Therapeutics & Vaccines
Vitamin D Analog “CPA-1” for Treating and Preventing Deadliest Cancers
Inventors: Hector DeLuca, Margaret Clagett-Dame, Lori Plum, Grazia Chiellini
The Wisconsin Alumni Research Foundation (WARF) is seeking commercial partners interested in developing a vitamin D analog known as CPA-1 that is potentially useful against leukemia, colon, breast, skin and prostate cancers.
The hormonally active form of vitamin D, known as calcitriol or 1,25 dihydroxyvitamin D3, has shown promise for treating diseases ranging from osteoporosis to cancer to psoriasis. However, the hormone mobilizes calcium from bones and increases intestinal absorption of dietary calcium. Effective therapeutic concentrations can lead to hypercalcemia; a condition characterized by elevated blood calcium levels, alterations in mental status, muscle weakness and calcification of soft tissues and organs such as the heart and kidneys. Therefore, a need exists for non-calcemic compounds that provide desirable therapeutic effects without causing dose-limiting hypercalcemia.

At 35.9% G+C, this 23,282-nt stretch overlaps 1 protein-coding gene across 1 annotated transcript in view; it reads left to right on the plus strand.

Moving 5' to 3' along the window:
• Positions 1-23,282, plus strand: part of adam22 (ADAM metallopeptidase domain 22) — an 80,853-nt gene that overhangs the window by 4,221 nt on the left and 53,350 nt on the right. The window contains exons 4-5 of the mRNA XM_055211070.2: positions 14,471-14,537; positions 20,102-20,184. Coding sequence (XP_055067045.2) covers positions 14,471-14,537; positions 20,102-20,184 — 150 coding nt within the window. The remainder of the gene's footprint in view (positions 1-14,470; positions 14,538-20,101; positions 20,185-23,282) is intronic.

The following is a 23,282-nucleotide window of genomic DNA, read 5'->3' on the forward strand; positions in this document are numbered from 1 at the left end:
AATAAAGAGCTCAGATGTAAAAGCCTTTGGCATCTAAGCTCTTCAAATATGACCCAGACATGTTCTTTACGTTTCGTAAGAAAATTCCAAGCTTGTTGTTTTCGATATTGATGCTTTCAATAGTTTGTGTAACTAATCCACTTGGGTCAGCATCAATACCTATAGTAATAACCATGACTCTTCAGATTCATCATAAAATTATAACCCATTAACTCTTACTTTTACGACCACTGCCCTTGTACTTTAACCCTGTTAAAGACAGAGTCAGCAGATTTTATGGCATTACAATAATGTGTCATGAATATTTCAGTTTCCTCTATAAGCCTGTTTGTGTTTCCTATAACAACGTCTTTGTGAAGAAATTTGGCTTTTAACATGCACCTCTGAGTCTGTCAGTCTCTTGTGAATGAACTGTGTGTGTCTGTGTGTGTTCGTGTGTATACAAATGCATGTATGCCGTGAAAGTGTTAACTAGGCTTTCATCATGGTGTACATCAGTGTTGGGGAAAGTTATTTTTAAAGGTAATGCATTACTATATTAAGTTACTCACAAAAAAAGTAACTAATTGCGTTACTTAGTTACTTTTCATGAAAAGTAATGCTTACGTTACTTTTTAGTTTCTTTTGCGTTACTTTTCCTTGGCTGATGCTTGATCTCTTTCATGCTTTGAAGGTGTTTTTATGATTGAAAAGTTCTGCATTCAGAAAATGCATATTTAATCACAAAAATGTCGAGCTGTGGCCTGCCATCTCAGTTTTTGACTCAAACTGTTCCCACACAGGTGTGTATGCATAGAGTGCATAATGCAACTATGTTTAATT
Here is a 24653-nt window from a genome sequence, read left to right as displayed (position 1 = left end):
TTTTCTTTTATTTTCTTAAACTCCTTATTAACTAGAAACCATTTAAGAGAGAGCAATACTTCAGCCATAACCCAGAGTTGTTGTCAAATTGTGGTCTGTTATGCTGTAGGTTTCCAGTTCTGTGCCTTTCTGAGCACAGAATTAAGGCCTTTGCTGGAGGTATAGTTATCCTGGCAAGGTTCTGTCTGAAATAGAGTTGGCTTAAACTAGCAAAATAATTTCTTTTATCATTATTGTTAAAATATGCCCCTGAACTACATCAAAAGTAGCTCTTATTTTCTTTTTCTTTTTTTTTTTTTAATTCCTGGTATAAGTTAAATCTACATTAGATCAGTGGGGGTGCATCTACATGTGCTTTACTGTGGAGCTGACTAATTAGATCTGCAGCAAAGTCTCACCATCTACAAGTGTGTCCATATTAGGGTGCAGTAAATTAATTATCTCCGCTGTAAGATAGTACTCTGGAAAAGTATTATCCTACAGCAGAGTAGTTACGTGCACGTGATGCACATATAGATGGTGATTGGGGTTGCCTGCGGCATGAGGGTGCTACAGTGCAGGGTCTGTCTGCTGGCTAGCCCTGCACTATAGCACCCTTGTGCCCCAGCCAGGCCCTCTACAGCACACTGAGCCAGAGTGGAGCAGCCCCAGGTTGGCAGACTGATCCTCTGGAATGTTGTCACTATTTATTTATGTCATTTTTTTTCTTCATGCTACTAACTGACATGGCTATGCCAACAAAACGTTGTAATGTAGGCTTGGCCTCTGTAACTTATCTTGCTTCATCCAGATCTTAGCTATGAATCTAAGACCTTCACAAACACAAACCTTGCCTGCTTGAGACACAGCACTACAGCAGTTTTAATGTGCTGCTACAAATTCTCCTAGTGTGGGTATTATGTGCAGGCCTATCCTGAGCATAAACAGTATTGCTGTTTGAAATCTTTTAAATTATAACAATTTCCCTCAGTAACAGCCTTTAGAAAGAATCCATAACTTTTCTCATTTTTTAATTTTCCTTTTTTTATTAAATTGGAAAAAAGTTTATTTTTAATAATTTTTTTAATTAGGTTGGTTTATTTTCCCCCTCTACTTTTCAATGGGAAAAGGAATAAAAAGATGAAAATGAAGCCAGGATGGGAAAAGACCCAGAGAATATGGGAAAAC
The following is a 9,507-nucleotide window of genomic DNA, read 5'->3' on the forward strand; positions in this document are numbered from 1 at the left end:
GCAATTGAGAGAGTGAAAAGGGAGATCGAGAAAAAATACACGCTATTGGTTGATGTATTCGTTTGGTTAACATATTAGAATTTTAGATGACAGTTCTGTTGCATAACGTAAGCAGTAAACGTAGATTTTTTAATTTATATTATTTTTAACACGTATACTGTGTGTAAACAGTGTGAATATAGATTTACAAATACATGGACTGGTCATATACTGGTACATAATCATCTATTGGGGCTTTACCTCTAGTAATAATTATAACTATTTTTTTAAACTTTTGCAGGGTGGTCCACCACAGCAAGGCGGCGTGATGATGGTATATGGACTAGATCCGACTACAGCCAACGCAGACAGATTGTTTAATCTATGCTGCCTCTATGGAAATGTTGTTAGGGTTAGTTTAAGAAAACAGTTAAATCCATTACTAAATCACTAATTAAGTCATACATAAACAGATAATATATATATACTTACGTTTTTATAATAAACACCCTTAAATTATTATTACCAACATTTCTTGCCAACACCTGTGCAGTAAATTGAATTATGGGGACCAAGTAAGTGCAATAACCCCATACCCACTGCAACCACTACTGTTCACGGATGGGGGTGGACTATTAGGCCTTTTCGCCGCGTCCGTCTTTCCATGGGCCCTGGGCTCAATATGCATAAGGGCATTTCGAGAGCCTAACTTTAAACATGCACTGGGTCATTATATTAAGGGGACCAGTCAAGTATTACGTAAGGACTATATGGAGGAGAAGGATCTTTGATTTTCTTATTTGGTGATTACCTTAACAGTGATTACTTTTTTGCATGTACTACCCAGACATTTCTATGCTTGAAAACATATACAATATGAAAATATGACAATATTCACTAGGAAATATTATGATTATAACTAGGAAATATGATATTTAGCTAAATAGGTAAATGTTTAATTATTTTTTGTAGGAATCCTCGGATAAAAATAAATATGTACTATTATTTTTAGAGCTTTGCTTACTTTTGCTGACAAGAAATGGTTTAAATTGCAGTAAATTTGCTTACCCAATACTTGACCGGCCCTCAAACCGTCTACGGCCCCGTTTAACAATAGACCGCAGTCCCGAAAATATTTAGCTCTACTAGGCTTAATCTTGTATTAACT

UW–Madison researchers have developed a novel vitamin D analog, N-cycloporpyl-(20R)-2-methylene-19,26,27-trinor-25-aza-1a-hydroxyvitamin D3, also known as CPA-1. This compound binds to vitamin D receptors with high affinity, shows some cell-type selectivity, and is almost as potent as the native hormone in causing cellular differentiation. It also is less active than calcitriol in raising tissue calcium levels. It potentially may be developed into a useful anticancer agent.
- Cancer treatment and prevention, particularly for leukemia, colon, breast and prostate cancer
- Significant receptor binding, transcription and cellular differentiation activity
- Less likely to cause dose-limiting hypercalcemia than calcitriol
- Can be administered in many forms